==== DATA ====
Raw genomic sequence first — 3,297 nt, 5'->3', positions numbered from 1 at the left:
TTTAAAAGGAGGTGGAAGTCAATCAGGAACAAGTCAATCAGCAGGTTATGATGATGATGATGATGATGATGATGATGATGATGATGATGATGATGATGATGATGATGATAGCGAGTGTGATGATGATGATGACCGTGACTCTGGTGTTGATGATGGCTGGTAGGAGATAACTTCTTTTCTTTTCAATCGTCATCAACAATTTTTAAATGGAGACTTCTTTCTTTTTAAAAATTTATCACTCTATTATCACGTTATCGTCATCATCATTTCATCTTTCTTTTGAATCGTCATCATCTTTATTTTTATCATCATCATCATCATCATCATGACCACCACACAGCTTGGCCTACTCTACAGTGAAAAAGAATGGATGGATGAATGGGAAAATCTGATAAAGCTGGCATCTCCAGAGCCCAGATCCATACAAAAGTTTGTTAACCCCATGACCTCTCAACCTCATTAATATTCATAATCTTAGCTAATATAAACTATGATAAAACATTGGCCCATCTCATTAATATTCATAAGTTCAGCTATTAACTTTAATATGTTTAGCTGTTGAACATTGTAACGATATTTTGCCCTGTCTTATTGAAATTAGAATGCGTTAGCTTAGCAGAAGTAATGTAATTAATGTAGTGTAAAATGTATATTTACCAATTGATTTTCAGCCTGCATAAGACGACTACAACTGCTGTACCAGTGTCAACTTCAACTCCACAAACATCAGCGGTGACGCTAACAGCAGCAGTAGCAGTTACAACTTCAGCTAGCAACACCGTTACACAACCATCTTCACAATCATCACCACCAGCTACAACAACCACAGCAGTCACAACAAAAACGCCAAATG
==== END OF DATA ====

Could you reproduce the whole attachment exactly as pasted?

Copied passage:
Raw genomic sequence first — 3,297 nt, 5'->3', positions numbered from 1 at the left:
TTTAAAAGGAGGTGGAAGTCAATCAGGAACAAGTCAATCAGCAGGTTATGATGATGATGATGATGATGATGATGATGATGATGATGATGATGATGATGATGATGATGATAGCGAGTGTGATGATGATGATGACCGTGACTCTGGTGTTGATGATGGCTGGTAGGAGATAACTTCTTTTCTTTTCAATCGTCATCAACAATTTTTAAATGGAGACTTCTTTCTTTTTAAAAATTTATCACTCTATTATCACGTTATCGTCATCATCATTTCATCTTTCTTTTGAATCGTCATCATCTTTATTTTTATCATCATCATCATCATCATCATGACCACCACACAGCTTGGCCTACTCTACAGTGAAAAAGAATGGATGGATGAATGGGAAAATCTGATAAAGCTGGCATCTCCAGAGCCCAGATCCATACAAAAGTTTGTTAACCCCATGACCTCTCAACCTCATTAATATTCATAATCTTAGCTAATATAAACTATGATAAAACATTGGCCCATCTCATTAATATTCATAAGTTCAGCTATTAACTTTAATATGTTTAGCTGTTGAACATTGTAACGATATTTTGCCCTGTCTTATTGAAATTAGAATGCGTTAGCTTAGCAGAAGTAATGTAATTAATGTAGTGTAAAATGTATATTTACCAATTGATTTTCAGCCTGCATAAGACGACTACAACTGCTGTACCAGTGTCAACTTCAACTCCACAAACATCAGCGGTGACGCTAACAGCAGCAGTAGCAGTTACAACTTCAGCTAGCAACACCGTTACACAACCATCTTCACAATCATCACCACCAGCTACAACAACCACAGCAGTCACAACAAAAACGCCAAATG